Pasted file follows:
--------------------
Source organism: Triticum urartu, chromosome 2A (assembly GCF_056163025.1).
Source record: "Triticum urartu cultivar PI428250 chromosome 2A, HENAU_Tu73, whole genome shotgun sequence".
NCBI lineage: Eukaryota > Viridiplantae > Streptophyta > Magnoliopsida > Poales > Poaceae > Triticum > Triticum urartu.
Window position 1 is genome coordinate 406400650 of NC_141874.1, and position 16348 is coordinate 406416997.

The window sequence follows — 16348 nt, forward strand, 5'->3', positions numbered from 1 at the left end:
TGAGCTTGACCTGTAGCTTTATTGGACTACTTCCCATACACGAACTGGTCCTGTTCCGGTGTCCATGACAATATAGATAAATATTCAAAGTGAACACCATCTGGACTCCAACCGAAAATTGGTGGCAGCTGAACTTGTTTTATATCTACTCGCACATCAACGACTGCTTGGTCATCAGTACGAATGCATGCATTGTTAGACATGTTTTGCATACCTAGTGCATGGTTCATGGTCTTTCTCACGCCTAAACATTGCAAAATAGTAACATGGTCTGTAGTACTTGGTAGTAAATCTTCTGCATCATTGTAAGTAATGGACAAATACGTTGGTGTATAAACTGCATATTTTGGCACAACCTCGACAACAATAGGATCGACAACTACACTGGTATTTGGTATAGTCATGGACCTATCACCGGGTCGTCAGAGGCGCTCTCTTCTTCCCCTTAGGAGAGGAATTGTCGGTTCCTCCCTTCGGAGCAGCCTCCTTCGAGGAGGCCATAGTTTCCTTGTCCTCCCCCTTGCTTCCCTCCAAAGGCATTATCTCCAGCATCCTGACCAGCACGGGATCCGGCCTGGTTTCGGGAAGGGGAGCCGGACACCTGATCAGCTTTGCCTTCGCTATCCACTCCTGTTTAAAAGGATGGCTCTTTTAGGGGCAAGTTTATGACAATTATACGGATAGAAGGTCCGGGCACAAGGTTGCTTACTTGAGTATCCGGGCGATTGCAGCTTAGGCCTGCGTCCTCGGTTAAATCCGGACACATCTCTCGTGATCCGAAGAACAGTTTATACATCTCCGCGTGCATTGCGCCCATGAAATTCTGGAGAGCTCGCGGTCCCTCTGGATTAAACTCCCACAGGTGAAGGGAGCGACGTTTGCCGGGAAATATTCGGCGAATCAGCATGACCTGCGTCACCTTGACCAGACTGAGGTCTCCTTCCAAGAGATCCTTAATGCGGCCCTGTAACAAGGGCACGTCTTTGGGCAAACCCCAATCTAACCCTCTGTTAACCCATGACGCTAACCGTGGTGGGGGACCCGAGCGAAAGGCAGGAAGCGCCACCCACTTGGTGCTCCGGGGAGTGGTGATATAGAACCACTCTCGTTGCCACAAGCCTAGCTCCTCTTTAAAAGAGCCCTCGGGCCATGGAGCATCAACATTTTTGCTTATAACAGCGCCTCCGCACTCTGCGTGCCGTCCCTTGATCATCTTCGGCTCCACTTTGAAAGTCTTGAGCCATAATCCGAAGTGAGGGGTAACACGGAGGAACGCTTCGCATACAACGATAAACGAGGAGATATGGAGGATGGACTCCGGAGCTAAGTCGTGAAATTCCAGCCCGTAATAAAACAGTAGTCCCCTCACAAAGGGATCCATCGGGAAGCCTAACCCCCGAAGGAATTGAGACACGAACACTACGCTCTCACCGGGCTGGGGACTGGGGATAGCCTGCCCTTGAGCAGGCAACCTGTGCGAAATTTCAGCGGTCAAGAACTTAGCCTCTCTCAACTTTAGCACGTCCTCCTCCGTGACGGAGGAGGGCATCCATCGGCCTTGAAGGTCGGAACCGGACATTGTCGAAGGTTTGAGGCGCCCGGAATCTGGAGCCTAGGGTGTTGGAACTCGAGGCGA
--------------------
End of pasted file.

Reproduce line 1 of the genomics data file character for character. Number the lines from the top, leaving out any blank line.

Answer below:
Source organism: Triticum urartu, chromosome 2A (assembly GCF_056163025.1).